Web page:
Now, get to tango-ing.

It was a roller coaster day in the garden, let me tell you. And the fact that my day can become a roller coaster because of such things makes me feel very fucking strange as a person, but you've already accepted me so it's too late now.

Just love it and go with it.

So yeah, I relocated these two beauties to a more spacious and sunny location where the tomatoes won't try to smush the ever loving crap out of them and so we'll just see if, by some miracle, these two volunteer tomatillos can actually be productive.

We now have our own house as protection from the marauding tomatoes. Phew.

I suppose stranger things have happened. In my trash can, for instance.

Sunday, May 22, 2011


Have I ever told you about the meaty crunch? It's what Bubba and I call that awful sound when, say, a wide receiver gets crushed by an over excited defender as he's going up for a big pass and what results is a compound fracture to the femur.

Or like when you're hauling balls down a hill and you suddenly and completely roll your ankle.

The sound of muscle fibers and tendons ripping free of their charted course - that's the meaty crunch.

But I'm getting ahead of myself.

Yesterday, I ran the Horseshoe Lake Trail Run at the beautiful and scenic Skyline Ridge Open Space Preserve.

To say that I hadn't trained in any specific way for the event would be mostly accurate. I mean, sure, I did have a rip roaring good run last weekend at Sanborn Park, home to The First Trail Race and the place where I turned all mountain lion and found the fun in running, but aside from that I didn't do much.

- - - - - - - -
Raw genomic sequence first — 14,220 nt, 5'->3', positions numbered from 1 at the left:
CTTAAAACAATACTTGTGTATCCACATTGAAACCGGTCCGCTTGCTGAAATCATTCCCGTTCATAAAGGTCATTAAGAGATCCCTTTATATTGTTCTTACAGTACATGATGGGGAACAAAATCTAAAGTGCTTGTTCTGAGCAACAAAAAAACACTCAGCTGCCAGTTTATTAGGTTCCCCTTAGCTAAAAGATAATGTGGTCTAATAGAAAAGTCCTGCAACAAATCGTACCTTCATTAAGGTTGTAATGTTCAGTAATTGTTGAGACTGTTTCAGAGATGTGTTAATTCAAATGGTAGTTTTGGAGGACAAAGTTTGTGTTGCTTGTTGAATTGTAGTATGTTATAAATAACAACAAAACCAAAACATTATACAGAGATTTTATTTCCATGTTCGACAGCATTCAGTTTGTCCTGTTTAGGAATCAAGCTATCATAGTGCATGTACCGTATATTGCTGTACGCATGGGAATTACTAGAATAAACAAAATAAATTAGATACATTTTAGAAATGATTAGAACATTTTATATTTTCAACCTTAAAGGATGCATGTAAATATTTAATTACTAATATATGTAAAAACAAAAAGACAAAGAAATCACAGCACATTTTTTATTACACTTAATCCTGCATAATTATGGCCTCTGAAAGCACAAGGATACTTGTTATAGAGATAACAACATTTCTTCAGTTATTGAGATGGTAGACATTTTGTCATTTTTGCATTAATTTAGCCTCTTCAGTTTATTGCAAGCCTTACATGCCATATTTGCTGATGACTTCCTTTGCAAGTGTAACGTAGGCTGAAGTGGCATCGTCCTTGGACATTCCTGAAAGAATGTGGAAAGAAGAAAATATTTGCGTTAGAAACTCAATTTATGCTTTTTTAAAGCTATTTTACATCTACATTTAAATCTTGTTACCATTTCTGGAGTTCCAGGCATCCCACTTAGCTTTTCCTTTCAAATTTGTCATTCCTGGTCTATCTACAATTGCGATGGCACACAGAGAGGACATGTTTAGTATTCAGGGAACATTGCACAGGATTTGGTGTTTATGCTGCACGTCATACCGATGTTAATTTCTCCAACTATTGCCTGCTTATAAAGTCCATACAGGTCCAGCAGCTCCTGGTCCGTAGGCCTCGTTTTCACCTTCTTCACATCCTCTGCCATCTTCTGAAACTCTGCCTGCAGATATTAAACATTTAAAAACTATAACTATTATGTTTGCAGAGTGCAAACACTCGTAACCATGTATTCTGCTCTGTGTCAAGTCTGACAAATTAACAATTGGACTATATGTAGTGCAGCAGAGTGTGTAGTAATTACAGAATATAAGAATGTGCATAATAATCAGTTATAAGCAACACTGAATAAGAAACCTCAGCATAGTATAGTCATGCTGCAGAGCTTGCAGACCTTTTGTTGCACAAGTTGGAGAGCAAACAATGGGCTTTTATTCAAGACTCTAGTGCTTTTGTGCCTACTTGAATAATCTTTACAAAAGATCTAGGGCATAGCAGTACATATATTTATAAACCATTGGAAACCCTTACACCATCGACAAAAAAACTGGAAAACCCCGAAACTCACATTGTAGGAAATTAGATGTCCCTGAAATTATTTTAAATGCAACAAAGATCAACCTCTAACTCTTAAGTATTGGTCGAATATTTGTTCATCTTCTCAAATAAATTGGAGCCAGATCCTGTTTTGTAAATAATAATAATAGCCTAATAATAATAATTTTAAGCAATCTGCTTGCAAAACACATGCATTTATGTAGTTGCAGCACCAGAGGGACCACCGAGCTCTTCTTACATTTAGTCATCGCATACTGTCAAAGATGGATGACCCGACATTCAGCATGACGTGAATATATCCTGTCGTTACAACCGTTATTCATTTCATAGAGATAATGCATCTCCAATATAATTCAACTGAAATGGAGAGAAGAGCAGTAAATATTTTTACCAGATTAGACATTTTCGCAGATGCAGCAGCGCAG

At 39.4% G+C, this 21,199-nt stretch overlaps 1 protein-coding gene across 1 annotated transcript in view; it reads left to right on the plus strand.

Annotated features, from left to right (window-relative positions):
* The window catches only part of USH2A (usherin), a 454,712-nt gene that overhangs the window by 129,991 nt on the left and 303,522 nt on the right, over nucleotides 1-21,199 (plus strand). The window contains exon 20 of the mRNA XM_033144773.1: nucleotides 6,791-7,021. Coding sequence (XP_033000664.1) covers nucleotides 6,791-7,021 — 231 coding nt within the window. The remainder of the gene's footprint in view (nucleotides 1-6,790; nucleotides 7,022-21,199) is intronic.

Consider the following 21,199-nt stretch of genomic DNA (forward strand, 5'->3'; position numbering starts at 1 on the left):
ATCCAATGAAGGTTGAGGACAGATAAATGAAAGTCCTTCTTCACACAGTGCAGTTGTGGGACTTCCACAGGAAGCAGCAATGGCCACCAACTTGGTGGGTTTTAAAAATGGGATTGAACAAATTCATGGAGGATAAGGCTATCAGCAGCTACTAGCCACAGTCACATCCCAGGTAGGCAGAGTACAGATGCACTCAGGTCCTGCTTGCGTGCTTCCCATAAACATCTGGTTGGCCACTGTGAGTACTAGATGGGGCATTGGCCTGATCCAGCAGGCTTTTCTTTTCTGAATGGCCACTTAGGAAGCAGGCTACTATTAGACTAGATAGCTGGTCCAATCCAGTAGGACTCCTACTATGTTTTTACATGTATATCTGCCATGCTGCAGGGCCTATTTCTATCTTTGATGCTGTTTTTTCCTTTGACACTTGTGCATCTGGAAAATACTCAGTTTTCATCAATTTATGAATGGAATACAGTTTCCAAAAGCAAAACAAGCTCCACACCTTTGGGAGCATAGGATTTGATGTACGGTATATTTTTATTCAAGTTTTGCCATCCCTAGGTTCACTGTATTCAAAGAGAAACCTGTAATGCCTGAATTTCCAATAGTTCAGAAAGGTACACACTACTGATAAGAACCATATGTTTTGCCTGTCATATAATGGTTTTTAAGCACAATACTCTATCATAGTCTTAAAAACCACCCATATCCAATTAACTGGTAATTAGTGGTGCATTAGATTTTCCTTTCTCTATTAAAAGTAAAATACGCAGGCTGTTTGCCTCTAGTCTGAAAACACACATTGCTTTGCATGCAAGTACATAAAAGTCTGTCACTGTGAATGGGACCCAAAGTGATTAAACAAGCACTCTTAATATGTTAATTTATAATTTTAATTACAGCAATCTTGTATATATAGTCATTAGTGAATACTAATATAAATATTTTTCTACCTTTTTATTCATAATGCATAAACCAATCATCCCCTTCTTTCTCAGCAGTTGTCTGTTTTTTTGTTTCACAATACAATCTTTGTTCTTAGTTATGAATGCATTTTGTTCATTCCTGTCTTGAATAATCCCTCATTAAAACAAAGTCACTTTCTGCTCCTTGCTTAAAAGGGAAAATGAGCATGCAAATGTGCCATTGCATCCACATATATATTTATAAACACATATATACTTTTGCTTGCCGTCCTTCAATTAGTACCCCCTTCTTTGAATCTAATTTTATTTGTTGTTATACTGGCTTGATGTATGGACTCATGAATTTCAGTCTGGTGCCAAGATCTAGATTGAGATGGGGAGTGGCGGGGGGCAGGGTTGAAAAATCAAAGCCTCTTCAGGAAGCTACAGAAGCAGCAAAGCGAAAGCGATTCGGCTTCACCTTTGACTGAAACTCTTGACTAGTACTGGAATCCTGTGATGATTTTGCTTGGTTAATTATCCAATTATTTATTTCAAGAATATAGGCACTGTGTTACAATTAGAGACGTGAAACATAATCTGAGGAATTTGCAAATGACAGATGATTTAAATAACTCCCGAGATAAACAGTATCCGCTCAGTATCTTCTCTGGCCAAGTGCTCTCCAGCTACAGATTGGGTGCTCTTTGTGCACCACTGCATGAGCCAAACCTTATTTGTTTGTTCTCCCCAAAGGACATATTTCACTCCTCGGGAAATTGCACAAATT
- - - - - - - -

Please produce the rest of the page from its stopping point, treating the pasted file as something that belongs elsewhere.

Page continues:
I didn't even look directly at the elevation chart for the race which you know to be a poor way to prepare for any race. Not analyzing the amount of pain I'd have to endure because of hills? WHO AM I?

Yeah. I was in denial I think. Because seriously, all trail runs have hills. There just aren't any flat and fast trail courses because a flat and fast trail is called a road and roads are paved and those races have things like balloon arches, thousands of people, strollers, timing chips and aid stations even for the shortest distances.

This race had none of those things. This race was what you might call "Low Key".

For example, our "starting gun" was a dude standing on a step ladder yelling "3,2,1 GO!" into a mostly functioning bullhorn while waving a polka dotted ribbon in the air.

This was after he told us that, "Hey, by the way, the water and aid booth for your distance (5 miles) is, um, at the finish line, so, like you should maybe carry some water with you."

Yeah. Glad I read about that in the pre-race instructions. Wore my Camelbak and everything so that I wouldn't have to get all annoyed at having a dry throat as I crested the hill at 2.5 miles.

Yay for the Camelbak. Boo for thunder thighs.

Which was a good plan - wearing the Camelbak and all - because it was a tad dusty out there and I had a few sips as I went up those rotten hills which are, incidentally, not nearly as evil as those at Sanborn, but whatever, that wasn't the surprise.